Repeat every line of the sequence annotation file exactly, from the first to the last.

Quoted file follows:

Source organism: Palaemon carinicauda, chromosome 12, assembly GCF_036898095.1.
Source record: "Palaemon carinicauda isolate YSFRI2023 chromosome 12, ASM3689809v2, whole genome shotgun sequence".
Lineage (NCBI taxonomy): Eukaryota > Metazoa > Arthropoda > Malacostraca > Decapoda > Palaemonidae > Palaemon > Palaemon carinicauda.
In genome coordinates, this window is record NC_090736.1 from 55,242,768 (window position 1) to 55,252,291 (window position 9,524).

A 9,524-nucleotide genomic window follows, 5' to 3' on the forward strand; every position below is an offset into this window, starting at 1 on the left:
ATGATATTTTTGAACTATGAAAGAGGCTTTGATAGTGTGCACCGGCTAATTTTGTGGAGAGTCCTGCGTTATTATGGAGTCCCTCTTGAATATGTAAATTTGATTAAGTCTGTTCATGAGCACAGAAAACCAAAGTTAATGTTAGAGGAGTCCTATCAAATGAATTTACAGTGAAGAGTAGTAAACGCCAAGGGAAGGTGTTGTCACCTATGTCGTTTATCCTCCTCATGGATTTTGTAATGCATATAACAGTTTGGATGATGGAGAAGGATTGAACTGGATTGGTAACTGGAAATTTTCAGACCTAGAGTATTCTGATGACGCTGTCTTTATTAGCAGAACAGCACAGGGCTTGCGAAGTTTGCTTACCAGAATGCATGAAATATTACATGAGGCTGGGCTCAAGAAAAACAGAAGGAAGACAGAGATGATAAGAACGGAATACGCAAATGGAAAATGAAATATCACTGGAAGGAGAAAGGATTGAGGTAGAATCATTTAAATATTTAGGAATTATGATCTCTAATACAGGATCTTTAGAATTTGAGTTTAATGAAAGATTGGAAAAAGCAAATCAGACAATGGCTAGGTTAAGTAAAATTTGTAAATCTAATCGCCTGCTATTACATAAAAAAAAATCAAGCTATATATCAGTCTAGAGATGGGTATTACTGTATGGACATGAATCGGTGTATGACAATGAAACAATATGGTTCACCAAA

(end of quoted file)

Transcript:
Source organism: Palaemon carinicauda, chromosome 12, assembly GCF_036898095.1.
Source record: "Palaemon carinicauda isolate YSFRI2023 chromosome 12, ASM3689809v2, whole genome shotgun sequence".
Lineage (NCBI taxonomy): Eukaryota > Metazoa > Arthropoda > Malacostraca > Decapoda > Palaemonidae > Palaemon > Palaemon carinicauda.
In genome coordinates, this window is record NC_090736.1 from 55,242,768 (window position 1) to 55,252,291 (window position 9,524).

A 9,524-nucleotide genomic window follows, 5' to 3' on the forward strand; every position below is an offset into this window, starting at 1 on the left:
ATGATATTTTTGAACTATGAAAGAGGCTTTGATAGTGTGCACCGGCTAATTTTGTGGAGAGTCCTGCGTTATTATGGAGTCCCTCTTGAATATGTAAATTTGATTAAGTCTGTTCATGAGCACAGAAAACCAAAGTTAATGTTAGAGGAGTCCTATCAAATGAATTTACAGTGAAGAGTAGTAAACGCCAAGGGAAGGTGTTGTCACCTATGTCGTTTATCCTCCTCATGGATTTTGTAATGCATATAACAGTTTGGATGATGGAGAAGGATTGAACTGGATTGGTAACTGGAAATTTTCAGACCTAGAGTATTCTGATGACGCTGTCTTTATTAGCAGAACAGCACAGGGCTTGCGAAGTTTGCTTACCAGAATGCATGAAATATTACATGAGGCTGGGCTCAAGAAAAACAGAAGGAAGACAGAGATGATAAGAACGGAATACGCAAATGGAAAATGAAATATCACTGGAAGGAGAAAGGATTGAGGTAGAATCATTTAAATATTTAGGAATTATGATCTCTAATACAGGATCTTTAGAATTTGAGTTTAATGAAAGATTGGAAAAAGCAAATCAGACAATGGCTAGGTTAAGTAAAATTTGTAAATCTAATCGCCTGCTATTACATAAAAAAAAATCAAGCTATATATCAGTCTAGAGATGGGTATTACTGTATGGACATGAATCGGTGTATGACAATGAAACAATATGGTTCACCAAA